Uramawari in DOA2...with every character

Discussion in 'General' started by ice-9, Jun 21, 2000.

  1. ice-9

    ice-9 Well-Known Member

    Yup, everybody (I think!) can ura in DOA2 along with Kasumi and Ayane. The method involves a wall. When the opponent is "sitting" along the wall after being hit into it, free step into the wall opposite the way the opponent slides away from the wall. The opponent's back will be exposed to you. This presents a nice guessing game: get stuck between wall and opponent's incoming attacks, or escape and risk getting uramawaried?

    I don't have a second human player around so I can't test this myself yet, but it's something I accidentally discovered against the CPU. Anyone else want to try this and test for conditions? See if it works for Bass and Leon? If you can just dash forward instead of free stepping? If the direction and angle you free step makes a difference?

  2. akiralove

    akiralove Well-Known Member

    Re: Uramawari in DOA2...on a related note

    Something I'd been wondering about: in the manual it says

    "Escaping from the wall

    If you are knocked against the wall, you will lean on the wall in a weakened state for a fixed period of time. In such an event, hold the directional button on UP or DOWN as you stand up. This will enable you to stand up while pivoting against the wall"

    Sorry if I'm an idiot and everyone else knows about this, but can someone explain it? Is it a way to end the animation Jeff reffered to in his post?


  3. TripleRaid

    TripleRaid Active Member

    Re: Uramawari in DOA2...on a related note

    I will have to try that. Funny I never saw it. But I miss alot of things. /images/icons/smile.gif

    [​IMG] TripleRaid
  4. Sudden_Death

    Sudden_Death Well-Known Member

    Re: Uramawari in DOA2...on a related note

    all it does is get you out of the wall quicker.
    example; you get slammed into the wall, the "oh
    shit! that hurts" animation kicks in, your
    opponent starts to okizeme your ass trying to
    slam you into the wall/danger zone one more time,
    then you hold up or down to escape left or right,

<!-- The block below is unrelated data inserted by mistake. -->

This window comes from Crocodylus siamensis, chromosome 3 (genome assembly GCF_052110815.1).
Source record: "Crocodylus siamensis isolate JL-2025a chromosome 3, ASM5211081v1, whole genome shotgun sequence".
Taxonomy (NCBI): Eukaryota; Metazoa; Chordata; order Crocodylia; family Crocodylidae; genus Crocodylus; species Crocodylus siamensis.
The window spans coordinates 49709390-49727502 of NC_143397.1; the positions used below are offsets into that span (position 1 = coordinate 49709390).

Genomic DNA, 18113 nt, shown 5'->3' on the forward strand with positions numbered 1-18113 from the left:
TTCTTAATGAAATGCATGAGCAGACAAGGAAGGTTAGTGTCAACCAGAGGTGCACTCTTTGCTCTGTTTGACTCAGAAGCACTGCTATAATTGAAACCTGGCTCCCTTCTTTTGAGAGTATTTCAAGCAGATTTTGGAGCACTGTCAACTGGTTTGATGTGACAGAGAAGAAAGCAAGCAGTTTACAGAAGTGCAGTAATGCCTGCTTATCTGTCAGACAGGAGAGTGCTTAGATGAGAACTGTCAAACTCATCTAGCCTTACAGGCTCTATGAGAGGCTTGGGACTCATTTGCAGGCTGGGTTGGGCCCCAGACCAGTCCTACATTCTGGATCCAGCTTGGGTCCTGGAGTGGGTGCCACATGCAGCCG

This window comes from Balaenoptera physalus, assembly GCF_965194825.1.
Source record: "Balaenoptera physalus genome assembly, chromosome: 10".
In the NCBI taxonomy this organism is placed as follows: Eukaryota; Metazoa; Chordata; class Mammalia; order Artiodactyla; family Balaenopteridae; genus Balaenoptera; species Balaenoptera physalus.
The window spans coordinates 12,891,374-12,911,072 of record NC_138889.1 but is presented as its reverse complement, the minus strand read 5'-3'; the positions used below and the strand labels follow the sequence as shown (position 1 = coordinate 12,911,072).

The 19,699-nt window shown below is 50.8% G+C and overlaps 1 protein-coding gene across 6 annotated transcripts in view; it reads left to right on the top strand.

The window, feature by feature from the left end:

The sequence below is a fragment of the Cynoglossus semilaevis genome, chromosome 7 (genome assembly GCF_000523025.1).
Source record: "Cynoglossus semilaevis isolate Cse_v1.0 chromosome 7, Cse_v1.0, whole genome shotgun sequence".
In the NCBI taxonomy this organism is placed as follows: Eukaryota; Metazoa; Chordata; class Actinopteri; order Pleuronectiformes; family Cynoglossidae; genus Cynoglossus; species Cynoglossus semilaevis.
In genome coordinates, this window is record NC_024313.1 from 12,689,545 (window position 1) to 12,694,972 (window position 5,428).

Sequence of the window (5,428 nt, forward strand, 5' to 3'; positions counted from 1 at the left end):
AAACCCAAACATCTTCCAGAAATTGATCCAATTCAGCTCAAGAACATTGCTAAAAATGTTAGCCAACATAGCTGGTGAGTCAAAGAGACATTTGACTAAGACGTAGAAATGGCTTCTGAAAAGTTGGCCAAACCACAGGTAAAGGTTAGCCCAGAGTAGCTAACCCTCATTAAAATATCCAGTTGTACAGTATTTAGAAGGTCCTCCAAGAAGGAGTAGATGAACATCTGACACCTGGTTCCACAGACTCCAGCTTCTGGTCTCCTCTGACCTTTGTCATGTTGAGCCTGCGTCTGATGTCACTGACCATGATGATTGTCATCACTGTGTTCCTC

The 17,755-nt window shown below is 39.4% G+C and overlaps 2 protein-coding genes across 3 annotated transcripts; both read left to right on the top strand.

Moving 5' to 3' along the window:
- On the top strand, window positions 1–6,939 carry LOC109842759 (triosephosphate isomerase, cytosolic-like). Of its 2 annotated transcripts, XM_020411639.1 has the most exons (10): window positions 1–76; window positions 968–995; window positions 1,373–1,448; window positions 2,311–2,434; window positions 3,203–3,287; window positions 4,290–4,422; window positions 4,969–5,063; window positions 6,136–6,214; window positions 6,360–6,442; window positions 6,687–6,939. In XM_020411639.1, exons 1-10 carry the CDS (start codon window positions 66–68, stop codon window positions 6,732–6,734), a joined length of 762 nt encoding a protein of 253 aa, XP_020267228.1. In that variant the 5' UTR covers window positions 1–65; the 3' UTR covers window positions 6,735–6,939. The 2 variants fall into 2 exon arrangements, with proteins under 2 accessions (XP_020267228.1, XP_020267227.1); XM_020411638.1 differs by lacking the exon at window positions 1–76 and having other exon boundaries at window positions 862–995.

you get up quickly and away from the wall as if
    you did a u+Free/d,d+Free. if you didnt hold up
    or down, you would just get up normally, but your
    back is in front of the wall and your opponent is
    gonna pressure you into a mind game. that's how i
    see it. i use this all the time i hit the wall.

    hope that helped

    <font color=red>PICCOLO</font color=red>
  5. ice-9

    ice-9 Well-Known Member

    Re: Uramawari in DOA2...on a related note

    That's exactly right, except I'm pretty sure sliding out of the wall presents an urawamari opportunity for the attacker if anticipated. Messing around a bit more I've discovered you can't dash in, you actually have to free step. The angle doesn't seem to be as important although it is advantageous if you were to position yourself in such a way that you could take advantage of the opponent's back.

    Also, keep in mind that the opponent can't "slide out" of the wall with a rising kick but is forced to defend or counter once up.

  6. TripleRaid

    TripleRaid Active Member

    Re: Uramawari in DOA2...on a related note

    Ice-9, what do you mean? Can you explain it to me? It might help in my DOA2 game. /images/icons/wink.gif

    [​IMG] TripleRaid
  7. ice-9

    ice-9 Well-Known Member

    Re: Uramawari in DOA2...on a related note

    I wanted to test this out with Acel before I say any more, and sad to say, this uramawari tactic is a lot less useful than I had hoped.

    Basically, this is what happens.

    When you're punched/kicked against the wall and you crumple, you can't rise with a kick. So you either just stand up and block/reverse what you think your opponent is going to throw out (big advantage for attacker) or you can "slide" out by tapping U or D. When you slide out, your back is no longer exactly against the wall but a bit of a distance away...enough space for the attacker to free step to the back.

    The reason this can work is because after sliding out, the timing is a little bit unclear as to when your character can start moving/attacking. So if confused enough, you can take advantage of the confusion by free stepping to the back. Moreover, because you can free step more than 90 degrees while the opponent is in the middle of sliding out, it's fairly easy to end up on the opponent's back.


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